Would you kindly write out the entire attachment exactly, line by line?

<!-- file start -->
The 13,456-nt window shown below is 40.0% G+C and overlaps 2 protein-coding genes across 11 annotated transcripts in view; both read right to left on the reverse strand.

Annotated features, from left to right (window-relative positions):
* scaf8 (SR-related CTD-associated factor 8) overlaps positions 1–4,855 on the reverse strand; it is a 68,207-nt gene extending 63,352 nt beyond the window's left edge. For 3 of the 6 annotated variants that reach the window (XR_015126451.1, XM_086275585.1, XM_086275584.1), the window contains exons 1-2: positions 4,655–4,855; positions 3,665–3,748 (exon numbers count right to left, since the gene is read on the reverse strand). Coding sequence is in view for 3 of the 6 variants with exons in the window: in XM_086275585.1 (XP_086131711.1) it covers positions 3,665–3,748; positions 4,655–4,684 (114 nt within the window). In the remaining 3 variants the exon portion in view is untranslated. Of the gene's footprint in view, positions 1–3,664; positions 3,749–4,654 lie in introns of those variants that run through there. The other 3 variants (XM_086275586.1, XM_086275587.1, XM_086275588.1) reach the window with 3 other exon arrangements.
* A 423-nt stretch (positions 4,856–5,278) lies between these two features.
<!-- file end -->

The 13,456-nt window shown below is 40.0% G+C and overlaps 2 protein-coding genes across 11 annotated transcripts in view; both read right to left on the reverse strand.

Annotated features, from left to right (window-relative positions):
* scaf8 (SR-related CTD-associated factor 8) overlaps positions 1–4,855 on the reverse strand; it is a 68,207-nt gene extending 63,352 nt beyond the window's left edge. For 3 of the 6 annotated variants that reach the window (XR_015126451.1, XM_086275585.1, XM_086275584.1), the window contains exons 1-2: positions 4,655–4,855; positions 3,665–3,748 (exon numbers count right to left, since the gene is read on the reverse strand). Coding sequence is in view for 3 of the 6 variants with exons in the window: in XM_086275585.1 (XP_086131711.1) it covers positions 3,665–3,748; positions 4,655–4,684 (114 nt within the window). In the remaining 3 variants the exon portion in view is untranslated. Of the gene's footprint in view, positions 1–3,664; positions 3,749–4,654 lie in introns of those variants that run through there. The other 3 variants (XM_086275586.1, XM_086275587.1, XM_086275588.1) reach the window with 3 other exon arrangements.
* A 423-nt stretch (positions 4,856–5,278) lies between these two features.